Levetiracetam is an anticonvulsant medication that is utilized both alone and in combination with other medications to manage partial-onset seizures in adults, children, and infants as young as 1 month of age.
It is employed in combination with other medications to treat juvenile myoclonic epilepsy in individuals aged 12 years or older, as well as primary generalized tonic-clonic seizures in individuals aged 6 years or older with epilepsy.
Levetiracetam operates by reducing excessive brain activity, thereby controlling seizures.
Uses and Dosage
Take the liquid and regular-release tablet forms of this medication orally, usually twice daily, with or without food.
If utilizing the liquid form of this medication, accurately measure the dose using a specialized measuring device or spoon. Avoid using a household spoon, as it may result in incorrect dosing.
For extended-release tablets, take the medication as instructed by your physician, typically once daily. Crushing or chewing extended-release tablets should be avoided, as it can result in the release of the entire drug at once and increase the risk of side effects. Do not divide the tablets unless they have a scored line and your doctor or pharmacist has instructed you to do so.
The dosage is tailored to your medical condition and response to treatment, and for children, it is also based on weight. To minimize the risk of side effects such as dizziness and drowsiness, your doctor may start you on a low dose and gradually increase the dose.
In order to derive maximum benefit from the medication, use it regularly and at the same times each day to aid in remembering to take it.
Discontinuing the use of this medication should only be done after consulting with your physician, as suddenly stopping the drug may worsen your seizures. The dose should be gradually decreased.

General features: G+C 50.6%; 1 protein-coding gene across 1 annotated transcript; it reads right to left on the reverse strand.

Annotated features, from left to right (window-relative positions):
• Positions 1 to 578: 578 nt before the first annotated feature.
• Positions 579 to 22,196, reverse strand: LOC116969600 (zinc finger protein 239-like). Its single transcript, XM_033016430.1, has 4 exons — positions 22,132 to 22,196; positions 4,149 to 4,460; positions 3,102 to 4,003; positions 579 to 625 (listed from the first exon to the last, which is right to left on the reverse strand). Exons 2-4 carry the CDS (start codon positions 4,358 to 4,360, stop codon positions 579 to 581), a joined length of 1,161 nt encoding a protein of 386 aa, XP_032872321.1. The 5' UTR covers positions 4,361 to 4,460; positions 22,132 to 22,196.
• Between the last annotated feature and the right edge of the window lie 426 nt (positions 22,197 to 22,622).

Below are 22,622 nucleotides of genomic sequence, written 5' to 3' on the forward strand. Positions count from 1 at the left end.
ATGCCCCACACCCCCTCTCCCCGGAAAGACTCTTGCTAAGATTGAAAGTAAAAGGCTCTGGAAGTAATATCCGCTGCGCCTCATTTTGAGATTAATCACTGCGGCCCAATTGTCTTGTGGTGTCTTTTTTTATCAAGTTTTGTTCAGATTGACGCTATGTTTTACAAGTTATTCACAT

Some side effects may occur that usually do not need medical attention:
- dizziness, drowsiness, tiredness, weakness
- feeling aggressive or irritable
- loss of appetite
- stuffy nose
Inform your healthcare provider immediately if you experience any serious side effects:
- unusual changes in mood or behavior
- extreme drowsiness
- feeling very weak or tired
- loss of balance or coordination, problems with walking or movement
- a skin rash
- easy bruising
- unusual bleeding
Before administering levetiracetam, inform your physician or pharmacist of any allergies you may have, including those to the medication itself or any other substances.
Before starting treatment with levetiracetam, inform your physician or pharmacist of your medical history, specifically any history of kidney disease or dialysis treatment, as well as any mental health disorders such as depression.
During the initial phase of treatment, levetiracetam may cause dizziness or drowsiness, especially when combined with alcohol or cannabis. Avoid operating heavy machinery, driving, riding a bicycle or engaging in any activity that requires alertness until you are confident that you can do so safely.
Children may be more sensitive to the side effects of levetiracetam, particularly those related to mental and mood changes such as irritability, aggression, agitation, anger, anxiety, depression, and suicidal thoughts. Children younger than 4 years of age may be at an increased risk for elevated blood pressure while taking this medication.
During pregnancy, the use of levetiracetam should only be considered if deemed necessary by your physician after weighing the risks and benefits. This medication may be present in breast milk.
Form and Strength
Keppra is available in the following forms and strengths:
Does Keppra make you sleep a lot?
A side effect of all anti-convulsants is sleepiness. It gets worse when you’re on high doses.
What exactly does Keppra do to the brain?
It works by stabilising electrical activity in the brain. The brain and nerves are made up of many nerve cells that communicate with each other through electrical signals.